Rain pelted the fleece exterior of my jacket but I wouldn’t leave the tree. Gray skies sent the approach of darkness and wind shook the tree I had perched myself in my climber.
I work hard at two jobs and run myself ragged spending all my pent-up hunting energy from the year between September and December, losing sleep, body weight and patience much like the game I chase. This near-primal grip the wild has on my soul cannot go unheeded, and right, wrong or indifferent, I sometimes put brawn over brain when chasing whitetails. Sometimes it works; usually it does not. Scheduling the last of my vacation time from my sales job for the second week of November to chase the rut, the way the weather ruled the week had me second-guessing just about everything from my own skill and strategy to cursing the existence of deer themselves. Oh, the joy deer bring to our lives.
November brings lessons each year like an educational Santa Claus; you can’t wait to try them out a year from now. Just don’t forget the lessons. My week long galavant in the woodlands taught me several lessons which I seem to have to re-learn the hard way each year. By putting these in writing, I hope to not forget them in November 2016.
Don’t hunt pretty-looking spots
On nearly every episode of professionally produced deer hunting television, the setup of the hunters seems impeccable – flawless and beautiful which, I think, has lulled many into picking less than optimal stand locations. I found myself choosing and setting stand locations because they looked pleasing to the eye. Sure, there was sign, but I was forgetting a simple rule: deer want to feel safe and will follow mini funnels of brush within funnels to stay safe. Case in point: the first Saturday of this November I struggled to pick between three trees and chose the tree which gave me the best view. All the bucks I saw that evening traveled though the junky looking strips of saplings I decided to disregard. From now on, my rule of thumb is the uglier, the better.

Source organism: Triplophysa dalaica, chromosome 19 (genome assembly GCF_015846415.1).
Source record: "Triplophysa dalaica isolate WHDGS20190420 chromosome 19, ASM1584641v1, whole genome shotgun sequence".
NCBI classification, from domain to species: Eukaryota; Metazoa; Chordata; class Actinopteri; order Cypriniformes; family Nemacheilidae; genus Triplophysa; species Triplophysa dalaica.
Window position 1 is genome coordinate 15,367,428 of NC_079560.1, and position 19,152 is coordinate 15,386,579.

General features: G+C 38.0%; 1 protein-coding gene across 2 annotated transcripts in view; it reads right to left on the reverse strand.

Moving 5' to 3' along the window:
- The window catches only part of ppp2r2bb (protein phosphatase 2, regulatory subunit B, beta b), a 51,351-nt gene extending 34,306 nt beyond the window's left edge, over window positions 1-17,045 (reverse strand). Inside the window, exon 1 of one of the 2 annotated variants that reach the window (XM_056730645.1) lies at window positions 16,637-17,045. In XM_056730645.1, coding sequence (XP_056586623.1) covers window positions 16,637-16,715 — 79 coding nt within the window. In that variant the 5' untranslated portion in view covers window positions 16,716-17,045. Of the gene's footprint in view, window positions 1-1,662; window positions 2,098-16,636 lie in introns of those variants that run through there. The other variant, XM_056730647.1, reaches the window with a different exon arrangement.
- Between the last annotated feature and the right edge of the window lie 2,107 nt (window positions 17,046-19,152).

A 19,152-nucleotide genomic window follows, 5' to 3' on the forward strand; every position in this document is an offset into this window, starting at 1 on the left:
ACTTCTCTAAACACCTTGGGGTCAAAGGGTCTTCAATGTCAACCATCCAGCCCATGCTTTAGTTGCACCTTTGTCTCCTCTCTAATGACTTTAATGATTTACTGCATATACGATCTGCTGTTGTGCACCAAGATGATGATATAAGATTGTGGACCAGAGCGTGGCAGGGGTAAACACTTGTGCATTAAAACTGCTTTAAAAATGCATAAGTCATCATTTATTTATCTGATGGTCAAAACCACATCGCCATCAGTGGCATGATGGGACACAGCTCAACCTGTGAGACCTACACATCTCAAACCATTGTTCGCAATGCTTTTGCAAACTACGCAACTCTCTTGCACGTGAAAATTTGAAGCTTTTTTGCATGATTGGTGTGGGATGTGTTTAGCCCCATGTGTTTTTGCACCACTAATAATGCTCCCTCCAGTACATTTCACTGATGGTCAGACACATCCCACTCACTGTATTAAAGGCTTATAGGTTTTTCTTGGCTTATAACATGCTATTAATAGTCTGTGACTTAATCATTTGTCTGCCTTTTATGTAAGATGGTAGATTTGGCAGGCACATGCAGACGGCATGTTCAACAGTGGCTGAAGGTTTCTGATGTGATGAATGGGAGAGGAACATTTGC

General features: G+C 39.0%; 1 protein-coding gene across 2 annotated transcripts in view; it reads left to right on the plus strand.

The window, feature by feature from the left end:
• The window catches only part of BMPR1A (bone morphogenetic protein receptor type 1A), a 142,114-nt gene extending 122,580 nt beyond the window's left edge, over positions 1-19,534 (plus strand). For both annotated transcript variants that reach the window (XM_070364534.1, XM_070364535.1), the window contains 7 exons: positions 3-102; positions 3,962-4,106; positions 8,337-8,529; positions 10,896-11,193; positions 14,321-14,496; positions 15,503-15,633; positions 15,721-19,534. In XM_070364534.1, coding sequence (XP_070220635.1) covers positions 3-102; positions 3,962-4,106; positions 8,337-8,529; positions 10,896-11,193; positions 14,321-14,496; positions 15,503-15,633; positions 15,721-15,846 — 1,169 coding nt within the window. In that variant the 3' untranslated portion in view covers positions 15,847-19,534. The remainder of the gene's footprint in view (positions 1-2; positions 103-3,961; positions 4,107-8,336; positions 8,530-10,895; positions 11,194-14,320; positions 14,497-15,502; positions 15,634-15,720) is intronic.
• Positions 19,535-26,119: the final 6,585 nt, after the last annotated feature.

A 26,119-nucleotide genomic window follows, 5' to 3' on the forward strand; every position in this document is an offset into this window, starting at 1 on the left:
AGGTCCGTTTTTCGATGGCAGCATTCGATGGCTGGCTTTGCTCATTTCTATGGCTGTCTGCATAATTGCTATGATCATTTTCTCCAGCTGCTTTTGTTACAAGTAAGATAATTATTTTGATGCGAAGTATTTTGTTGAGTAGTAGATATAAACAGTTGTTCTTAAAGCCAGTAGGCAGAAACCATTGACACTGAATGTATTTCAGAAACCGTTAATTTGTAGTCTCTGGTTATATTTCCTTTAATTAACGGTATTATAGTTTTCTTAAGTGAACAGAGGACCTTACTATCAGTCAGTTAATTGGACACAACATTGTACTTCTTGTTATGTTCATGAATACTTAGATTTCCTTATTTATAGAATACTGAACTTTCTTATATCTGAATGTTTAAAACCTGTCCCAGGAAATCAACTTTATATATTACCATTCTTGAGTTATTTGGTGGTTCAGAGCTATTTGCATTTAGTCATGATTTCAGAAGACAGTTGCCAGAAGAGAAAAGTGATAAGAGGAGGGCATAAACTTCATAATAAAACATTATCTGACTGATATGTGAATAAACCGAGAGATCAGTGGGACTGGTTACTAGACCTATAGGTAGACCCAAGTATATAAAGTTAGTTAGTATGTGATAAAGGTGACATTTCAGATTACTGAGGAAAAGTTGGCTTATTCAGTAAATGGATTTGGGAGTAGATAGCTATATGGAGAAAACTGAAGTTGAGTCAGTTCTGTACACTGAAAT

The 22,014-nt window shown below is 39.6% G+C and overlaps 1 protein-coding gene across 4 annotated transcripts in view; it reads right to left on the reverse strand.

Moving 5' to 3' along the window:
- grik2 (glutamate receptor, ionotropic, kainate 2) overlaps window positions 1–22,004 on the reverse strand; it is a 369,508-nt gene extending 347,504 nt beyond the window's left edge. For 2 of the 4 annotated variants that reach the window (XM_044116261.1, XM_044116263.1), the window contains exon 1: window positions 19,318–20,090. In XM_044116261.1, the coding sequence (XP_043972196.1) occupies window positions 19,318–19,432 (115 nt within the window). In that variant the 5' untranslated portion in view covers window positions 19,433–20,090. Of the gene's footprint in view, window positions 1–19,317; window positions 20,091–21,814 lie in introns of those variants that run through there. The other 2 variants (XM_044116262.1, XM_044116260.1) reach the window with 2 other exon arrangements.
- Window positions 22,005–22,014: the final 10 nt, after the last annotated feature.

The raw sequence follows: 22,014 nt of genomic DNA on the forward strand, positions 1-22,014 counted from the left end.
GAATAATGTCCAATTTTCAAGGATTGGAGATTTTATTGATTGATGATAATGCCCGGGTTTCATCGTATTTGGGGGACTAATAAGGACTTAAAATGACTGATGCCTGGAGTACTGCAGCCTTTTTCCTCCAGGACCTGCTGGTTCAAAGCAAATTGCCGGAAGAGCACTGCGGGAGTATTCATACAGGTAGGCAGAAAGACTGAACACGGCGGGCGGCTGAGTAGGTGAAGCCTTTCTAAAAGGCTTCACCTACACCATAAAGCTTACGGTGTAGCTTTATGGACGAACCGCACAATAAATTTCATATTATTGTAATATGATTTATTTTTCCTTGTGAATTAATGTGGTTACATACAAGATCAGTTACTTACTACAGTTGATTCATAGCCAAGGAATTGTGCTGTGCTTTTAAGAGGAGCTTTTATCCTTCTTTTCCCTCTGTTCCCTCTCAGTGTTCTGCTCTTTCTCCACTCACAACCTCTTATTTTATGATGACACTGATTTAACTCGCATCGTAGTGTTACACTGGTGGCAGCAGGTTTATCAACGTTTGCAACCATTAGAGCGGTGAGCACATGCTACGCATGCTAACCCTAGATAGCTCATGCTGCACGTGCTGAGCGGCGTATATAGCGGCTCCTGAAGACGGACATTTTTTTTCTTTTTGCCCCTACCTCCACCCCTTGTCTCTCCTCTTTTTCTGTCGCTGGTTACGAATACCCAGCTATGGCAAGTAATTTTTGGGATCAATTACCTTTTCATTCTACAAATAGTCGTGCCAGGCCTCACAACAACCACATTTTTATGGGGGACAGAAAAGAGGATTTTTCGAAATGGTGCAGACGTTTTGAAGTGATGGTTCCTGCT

Make your move
Climbing treestands are a disregarded option by most. They are an afterthought. Yes, they are bulky and clumsy. And if you’re not careful you can make tons of extra noise. I made a choice to hunt mainly from a climber about six years ago to give me the flexibility to adjust on different pieces of property. In the fall of 2013 I made a move on a new piece I had hunted one time. The goal was to get closer to the low swamp which split the corn field and the jungle of briars the deer used for bedding. Following instincts, I chose a tree in the gray light of the young day and it proved to be the right choice as my biggest buck – a 150-inch P&Y beauty – trailed a rut party underneath my tree. Use climbers to make your final move, just don’t be like me and overthink and end up moving away from the deer movement, which has happened on occasion in the past.
New York Outdoor News columnist Oak Duke taught me the power of bringing in new licking branches to an area and how deer react to them. This year I essentially made excuses to not go look for other scrapes, citing my busy sales job and a lack of time. Never again. I could have made the deer play my game and brought them into my area; instead, I have spent the year playing their game and chasing nocturnal trail cam images.
There is only one November per year and, like a bittersweet farewell to a favorite family member at Thanksgiving, so is it tough to turn the calendar and wait another year to watch the woods come alive with bow in one hand and release on another. via outdoornews.com